Subject: Re: Hard realtime scheduling
To: <>
From: Jonathan Stone <>
List: tech-kern
Date: 04/11/2005 16:05:48
In message <>"",

>I think I've made an interesting observation: Fine grained locking and 
>preemption are not identical.
>Preemption can be realized as preempting system calls when no lock is 
>held to avoid global state corruption. Even with the biglock you can 
>implement preemption. [...]

I dont think so. You can pre-empt *only* when you can guarantee that
the kernel is *NOT* partway through some operation -- say,
read/modify-write of a memory location to update a shared-file-pointer
offset -- which must be atomic, as seen from userspace or by the
"kernel half" of other usrespace procesess.

The traditional answer, for a non-preemtive BSD kernel, is that the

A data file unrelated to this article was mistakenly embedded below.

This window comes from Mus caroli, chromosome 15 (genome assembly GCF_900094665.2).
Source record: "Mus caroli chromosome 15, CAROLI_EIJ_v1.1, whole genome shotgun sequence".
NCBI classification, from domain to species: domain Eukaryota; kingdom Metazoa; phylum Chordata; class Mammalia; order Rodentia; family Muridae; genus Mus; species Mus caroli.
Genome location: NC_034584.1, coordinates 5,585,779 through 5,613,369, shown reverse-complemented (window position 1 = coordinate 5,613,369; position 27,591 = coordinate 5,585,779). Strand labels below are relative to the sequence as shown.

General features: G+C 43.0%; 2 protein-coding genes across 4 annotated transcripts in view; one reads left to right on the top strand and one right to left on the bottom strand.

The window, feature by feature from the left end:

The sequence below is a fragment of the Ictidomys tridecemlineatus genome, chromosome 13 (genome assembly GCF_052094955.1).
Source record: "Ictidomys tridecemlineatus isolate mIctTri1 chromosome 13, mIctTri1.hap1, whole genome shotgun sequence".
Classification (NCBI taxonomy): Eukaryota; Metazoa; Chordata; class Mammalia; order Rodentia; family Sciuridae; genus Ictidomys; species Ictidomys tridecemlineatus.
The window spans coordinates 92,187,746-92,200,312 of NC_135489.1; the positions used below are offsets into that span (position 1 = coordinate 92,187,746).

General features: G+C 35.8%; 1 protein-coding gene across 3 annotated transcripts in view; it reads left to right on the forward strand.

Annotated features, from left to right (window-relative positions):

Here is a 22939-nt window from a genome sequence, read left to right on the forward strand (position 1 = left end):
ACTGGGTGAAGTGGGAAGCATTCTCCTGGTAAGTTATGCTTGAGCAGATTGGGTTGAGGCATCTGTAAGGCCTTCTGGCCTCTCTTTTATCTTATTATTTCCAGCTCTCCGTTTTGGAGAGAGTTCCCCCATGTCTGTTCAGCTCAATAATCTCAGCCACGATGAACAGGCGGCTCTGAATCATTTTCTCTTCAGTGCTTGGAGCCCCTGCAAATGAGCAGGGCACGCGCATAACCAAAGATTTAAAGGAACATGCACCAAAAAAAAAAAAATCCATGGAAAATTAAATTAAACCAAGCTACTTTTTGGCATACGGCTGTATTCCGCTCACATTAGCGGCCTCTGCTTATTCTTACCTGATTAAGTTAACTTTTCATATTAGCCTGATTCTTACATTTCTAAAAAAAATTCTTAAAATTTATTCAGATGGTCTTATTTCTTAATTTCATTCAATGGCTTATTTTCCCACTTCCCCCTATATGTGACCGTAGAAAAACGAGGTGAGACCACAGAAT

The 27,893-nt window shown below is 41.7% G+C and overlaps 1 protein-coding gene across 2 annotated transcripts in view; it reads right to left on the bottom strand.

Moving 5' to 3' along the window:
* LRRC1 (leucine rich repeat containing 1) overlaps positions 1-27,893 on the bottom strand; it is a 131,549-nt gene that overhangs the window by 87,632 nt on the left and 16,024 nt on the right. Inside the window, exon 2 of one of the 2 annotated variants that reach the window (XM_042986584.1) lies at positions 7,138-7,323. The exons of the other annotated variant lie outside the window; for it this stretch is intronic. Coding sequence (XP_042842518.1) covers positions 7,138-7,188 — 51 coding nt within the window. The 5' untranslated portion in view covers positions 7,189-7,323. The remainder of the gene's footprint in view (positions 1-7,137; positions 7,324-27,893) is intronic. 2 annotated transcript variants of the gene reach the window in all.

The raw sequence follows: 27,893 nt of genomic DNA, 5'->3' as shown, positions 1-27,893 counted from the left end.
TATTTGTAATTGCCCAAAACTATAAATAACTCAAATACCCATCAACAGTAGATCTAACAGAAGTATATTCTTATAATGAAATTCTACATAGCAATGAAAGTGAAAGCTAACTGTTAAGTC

only _truly_ safe points are when a system call is finished and is
about to return to userspace.

Or, as Soda-san observes, the scheduler and runqueue are protected by
the big-lock; so to implement pre-emption, you must move at least
those outside the biglock. But that doesn't really buy you pre-emtion;
all it really buys you is the ability to reschedule, even if one or
more processes is already in the kernel, either to reschedule or for
other reasons like I/O.  (Mendel Rosenblum once opined, many years
ago, that moving the scheduler out from a "giant lock" will get you
about 50% of the total gains obtainable from fine-grained locking. I
think Mendel was referring to time-shared 4-CPU sparc machines running
SunOS 4.1.x; I would add that it depends _very_ much on your workload.)